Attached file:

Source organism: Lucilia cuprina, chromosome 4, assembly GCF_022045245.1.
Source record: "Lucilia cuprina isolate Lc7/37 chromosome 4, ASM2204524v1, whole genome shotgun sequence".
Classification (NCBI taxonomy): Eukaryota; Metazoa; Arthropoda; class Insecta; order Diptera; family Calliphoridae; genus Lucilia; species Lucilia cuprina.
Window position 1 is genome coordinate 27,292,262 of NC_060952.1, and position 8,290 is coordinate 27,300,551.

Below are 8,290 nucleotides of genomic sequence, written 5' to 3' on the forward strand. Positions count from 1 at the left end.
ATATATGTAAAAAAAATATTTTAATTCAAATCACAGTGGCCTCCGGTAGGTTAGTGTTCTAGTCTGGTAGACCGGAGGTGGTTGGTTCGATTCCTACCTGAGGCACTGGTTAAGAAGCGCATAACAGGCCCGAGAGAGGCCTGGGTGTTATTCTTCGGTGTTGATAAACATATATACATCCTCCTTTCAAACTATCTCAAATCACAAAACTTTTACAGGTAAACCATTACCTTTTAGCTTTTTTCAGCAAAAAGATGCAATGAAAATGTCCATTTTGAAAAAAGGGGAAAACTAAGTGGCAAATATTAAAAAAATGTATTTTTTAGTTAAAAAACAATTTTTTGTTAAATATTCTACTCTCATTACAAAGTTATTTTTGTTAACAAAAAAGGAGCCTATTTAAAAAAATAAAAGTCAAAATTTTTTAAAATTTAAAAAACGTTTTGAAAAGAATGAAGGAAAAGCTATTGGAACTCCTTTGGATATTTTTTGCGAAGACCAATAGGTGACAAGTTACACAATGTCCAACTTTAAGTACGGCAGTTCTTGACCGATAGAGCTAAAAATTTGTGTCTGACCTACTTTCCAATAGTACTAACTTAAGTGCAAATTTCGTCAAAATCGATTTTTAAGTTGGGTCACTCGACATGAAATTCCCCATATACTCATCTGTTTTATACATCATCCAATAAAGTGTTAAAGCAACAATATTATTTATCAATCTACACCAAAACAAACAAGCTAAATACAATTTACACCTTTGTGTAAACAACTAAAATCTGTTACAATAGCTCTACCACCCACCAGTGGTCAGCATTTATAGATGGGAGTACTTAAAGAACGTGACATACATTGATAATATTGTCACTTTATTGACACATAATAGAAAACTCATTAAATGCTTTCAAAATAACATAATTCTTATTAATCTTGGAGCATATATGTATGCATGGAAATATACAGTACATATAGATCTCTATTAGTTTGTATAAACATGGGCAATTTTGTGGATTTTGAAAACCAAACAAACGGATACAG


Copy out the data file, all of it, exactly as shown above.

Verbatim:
Source organism: Lucilia cuprina, chromosome 4, assembly GCF_022045245.1.
Source record: "Lucilia cuprina isolate Lc7/37 chromosome 4, ASM2204524v1, whole genome shotgun sequence".
Classification (NCBI taxonomy): Eukaryota; Metazoa; Arthropoda; class Insecta; order Diptera; family Calliphoridae; genus Lucilia; species Lucilia cuprina.
Window position 1 is genome coordinate 27,292,262 of NC_060952.1, and position 8,290 is coordinate 27,300,551.

Below are 8,290 nucleotides of genomic sequence, written 5' to 3' on the forward strand. Positions count from 1 at the left end.
ATATATGTAAAAAAAATATTTTAATTCAAATCACAGTGGCCTCCGGTAGGTTAGTGTTCTAGTCTGGTAGACCGGAGGTGGTTGGTTCGATTCCTACCTGAGGCACTGGTTAAGAAGCGCATAACAGGCCCGAGAGAGGCCTGGGTGTTATTCTTCGGTGTTGATAAACATATATACATCCTCCTTTCAAACTATCTCAAATCACAAAACTTTTACAGGTAAACCATTACCTTTTAGCTTTTTTCAGCAAAAAGATGCAATGAAAATGTCCATTTTGAAAAAAGGGGAAAACTAAGTGGCAAATATTAAAAAAATGTATTTTTTAGTTAAAAAACAATTTTTTGTTAAATATTCTACTCTCATTACAAAGTTATTTTTGTTAACAAAAAAGGAGCCTATTTAAAAAAATAAAAGTCAAAATTTTTTAAAATTTAAAAAACGTTTTGAAAAGAATGAAGGAAAAGCTATTGGAACTCCTTTGGATATTTTTTGCGAAGACCAATAGGTGACAAGTTACACAATGTCCAACTTTAAGTACGGCAGTTCTTGACCGATAGAGCTAAAAATTTGTGTCTGACCTACTTTCCAATAGTACTAACTTAAGTGCAAATTTCGTCAAAATCGATTTTTAAGTTGGGTCACTCGACATGAAATTCCCCATATACTCATCTGTTTTATACATCATCCAATAAAGTGTTAAAGCAACAATATTATTTATCAATCTACACCAAAACAAACAAGCTAAATACAATTTACACCTTTGTGTAAACAACTAAAATCTGTTACAATAGCTCTACCACCCACCAGTGGTCAGCATTTATAGATGGGAGTACTTAAAGAACGTGACATACATTGATAATATTGTCACTTTATTGACACATAATAGAAAACTCATTAAATGCTTTCAAAATAACATAATTCTTATTAATCTTGGAGCATATATGTATGCATGGAAATATACAGTACATATAGATCTCTATTAGTTTGTATAAACATGGGCAATTTTGTGGATTTTGAAAACCAAACAAACGGATACAG